batteries do not need to be exercised in this fashion. In fact, it's
    best to "top up" Li-Ion packs rather than run them down all the time.

    So for camera battery packs, just use them and be happy.
    Bill, Jul 7, 2006
  5. J. Clarke

    Steve Wolfe Guest

    Using a new battery without fully charging it first is a bad idea.
    Oh, come on. He covered his butt with "depending on the type of
    battery..." Had it been a lead-acid battery, his statement would have
    certainly been true.


    Steve Wolfe, Jul 8, 2006
  6. J. Clarke

    Charles Guest

    If you pick it up there at the store you have to pay the New York sales
    tax. But what I do when I am at the store and decide to make a large
    purchase is have them ship it. Then you won't have to pay the tax.
    There is a shipping fee but if you get normal delivery it is much less
    to do it that way than paying the New York sales tax.
    Charles, Jul 9, 2006

  7. So why conflate the visit and the purchase ?

    When I buy from BH (I live in eastern MA) I can order
    on a Monday morning and usually get the item on Tues AM
    or Wed AM, latest.

    BH won't charge tax, but of course you're supposed to
    declare it on your MA state tax return.

    rafe b
    Raphael Bustin, Jul 9, 2006
  8. J. Clarke

    J. Clarke Guest

    And if I want to take pictures of the Acela then I have to pay the train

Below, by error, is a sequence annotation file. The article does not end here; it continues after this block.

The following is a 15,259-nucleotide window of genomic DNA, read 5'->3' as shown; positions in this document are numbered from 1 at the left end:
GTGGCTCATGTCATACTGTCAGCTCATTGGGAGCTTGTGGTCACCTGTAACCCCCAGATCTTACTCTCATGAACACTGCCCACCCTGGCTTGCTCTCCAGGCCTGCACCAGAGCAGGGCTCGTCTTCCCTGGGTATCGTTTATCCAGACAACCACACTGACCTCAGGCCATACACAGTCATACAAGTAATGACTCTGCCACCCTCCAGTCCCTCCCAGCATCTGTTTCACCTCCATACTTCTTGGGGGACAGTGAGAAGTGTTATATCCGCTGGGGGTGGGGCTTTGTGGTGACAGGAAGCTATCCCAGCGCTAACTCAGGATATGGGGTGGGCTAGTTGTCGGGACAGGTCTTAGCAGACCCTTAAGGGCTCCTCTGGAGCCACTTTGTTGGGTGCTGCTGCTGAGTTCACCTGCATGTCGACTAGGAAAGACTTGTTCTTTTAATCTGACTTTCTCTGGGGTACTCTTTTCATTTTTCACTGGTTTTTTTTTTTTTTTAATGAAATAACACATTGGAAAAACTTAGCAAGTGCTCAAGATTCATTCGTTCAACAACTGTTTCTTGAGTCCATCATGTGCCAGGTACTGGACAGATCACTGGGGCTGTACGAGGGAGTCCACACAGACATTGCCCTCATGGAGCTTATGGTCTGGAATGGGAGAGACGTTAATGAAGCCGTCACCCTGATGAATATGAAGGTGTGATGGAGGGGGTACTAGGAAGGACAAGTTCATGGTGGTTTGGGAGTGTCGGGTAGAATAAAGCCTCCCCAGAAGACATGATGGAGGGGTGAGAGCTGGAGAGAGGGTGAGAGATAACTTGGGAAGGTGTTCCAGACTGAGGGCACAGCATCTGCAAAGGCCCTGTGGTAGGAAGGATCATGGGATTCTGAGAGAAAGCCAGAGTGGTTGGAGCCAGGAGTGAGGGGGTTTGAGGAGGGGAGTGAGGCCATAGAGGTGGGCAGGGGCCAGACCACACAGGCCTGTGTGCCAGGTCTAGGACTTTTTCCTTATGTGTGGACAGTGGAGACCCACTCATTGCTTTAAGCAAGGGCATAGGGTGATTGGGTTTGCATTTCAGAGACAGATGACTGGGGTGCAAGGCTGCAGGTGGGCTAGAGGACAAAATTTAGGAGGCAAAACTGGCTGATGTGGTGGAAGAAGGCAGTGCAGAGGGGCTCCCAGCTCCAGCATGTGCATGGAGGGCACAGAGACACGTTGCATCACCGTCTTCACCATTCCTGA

fare again.
    J. Clarke, Jul 9, 2006
  9. J. Clarke

    J. Clarke Guest

    They'll ship to your home when you buy in the store, if you do that then you
    don't pay the tax. The tax rate IIRC is about 8% (I don't have the
    paperwork in front of me), and you pay it if you take the purchase with
    J. Clarke, Jul 9, 2006
  10. J. Clarke

    Charles Guest

    You don't have to call from your cell phone in the store to avoid sales
    tax. As I posted earlier they will take your order in the store and
    ship it. And if the shipping is outside of New York they won't charge
    the sales tax.
    Charles, Jul 9, 2006
  11. J. Clarke

    Paul J Gans Guest

    The trade off is on the one hand, shipping costs plus the
    wait for the equipment, worries that it might have gotten
    banged around, etc., etc.

    On the other hand you have travel costs and sales tax. But
    you gain the chance to actually hold equipment in your hand
    and look it over. I've never been rushed when purchasing
    something at B&H. Bought a camera back-pack recently and
    must have spent 20 minutes with the salesman going over
    different backpacks.

    My particular guess is that if you can amortize the cost
    of the trip by having other things to do in New York, then
    the trip to B&H is worth it. Otherwise, you likely will
    do better ordering over the internet or by phone.

    By the way, since B&H has only a New York store, I don't
    think anyone else in any of the 49 states has to pay sales

    ---- Paul J. Gans
    Paul J Gans, Jul 9, 2006
  12. J. Clarke

    Eric Miller Guest

    Yes, but I have yet to see a Canon 30D that ships with a lead-acid
    battery. "Depending on the type of battery" is pretty meaningless when
    you are specifically referring to a Canon BP-511A.

    Eric Miller
    Eric Miller, Jul 10, 2006